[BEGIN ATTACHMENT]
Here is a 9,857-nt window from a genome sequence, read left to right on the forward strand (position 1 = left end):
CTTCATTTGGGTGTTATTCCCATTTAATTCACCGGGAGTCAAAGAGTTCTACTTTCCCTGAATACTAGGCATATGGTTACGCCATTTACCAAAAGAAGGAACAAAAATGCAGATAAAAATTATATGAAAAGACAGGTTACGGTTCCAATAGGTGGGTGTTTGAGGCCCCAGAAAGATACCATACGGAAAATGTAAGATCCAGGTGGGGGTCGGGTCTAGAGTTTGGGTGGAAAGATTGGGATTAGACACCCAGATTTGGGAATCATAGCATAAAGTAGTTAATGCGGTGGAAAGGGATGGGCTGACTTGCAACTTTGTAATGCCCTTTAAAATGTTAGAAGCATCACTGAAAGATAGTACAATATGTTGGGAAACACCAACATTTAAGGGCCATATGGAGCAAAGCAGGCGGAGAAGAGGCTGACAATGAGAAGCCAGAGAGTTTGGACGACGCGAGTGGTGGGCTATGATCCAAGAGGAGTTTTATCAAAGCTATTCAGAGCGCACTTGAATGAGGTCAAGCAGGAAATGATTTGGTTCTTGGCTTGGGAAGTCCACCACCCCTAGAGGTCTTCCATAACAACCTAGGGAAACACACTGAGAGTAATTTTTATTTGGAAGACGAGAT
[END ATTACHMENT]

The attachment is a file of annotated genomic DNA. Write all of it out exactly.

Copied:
Here is a 9,857-nt window from a genome sequence, read left to right on the forward strand (position 1 = left end):
CTTCATTTGGGTGTTATTCCCATTTAATTCACCGGGAGTCAAAGAGTTCTACTTTCCCTGAATACTAGGCATATGGTTACGCCATTTACCAAAAGAAGGAACAAAAATGCAGATAAAAATTATATGAAAAGACAGGTTACGGTTCCAATAGGTGGGTGTTTGAGGCCCCAGAAAGATACCATACGGAAAATGTAAGATCCAGGTGGGGGTCGGGTCTAGAGTTTGGGTGGAAAGATTGGGATTAGACACCCAGATTTGGGAATCATAGCATAAAGTAGTTAATGCGGTGGAAAGGGATGGGCTGACTTGCAACTTTGTAATGCCCTTTAAAATGTTAGAAGCATCACTGAAAGATAGTACAATATGTTGGGAAACACCAACATTTAAGGGCCATATGGAGCAAAGCAGGCGGAGAAGAGGCTGACAATGAGAAGCCAGAGAGTTTGGACGACGCGAGTGGTGGGCTATGATCCAAGAGGAGTTTTATCAAAGCTATTCAGAGCGCACTTGAATGAGGTCAAGCAGGAAATGATTTGGTTCTTGGCTTGGGAAGTCCACCACCCCTAGAGGTCTTCCATAACAACCTAGGGAAACACACTGAGAGTAATTTTTATTTGGAAGACGAGAT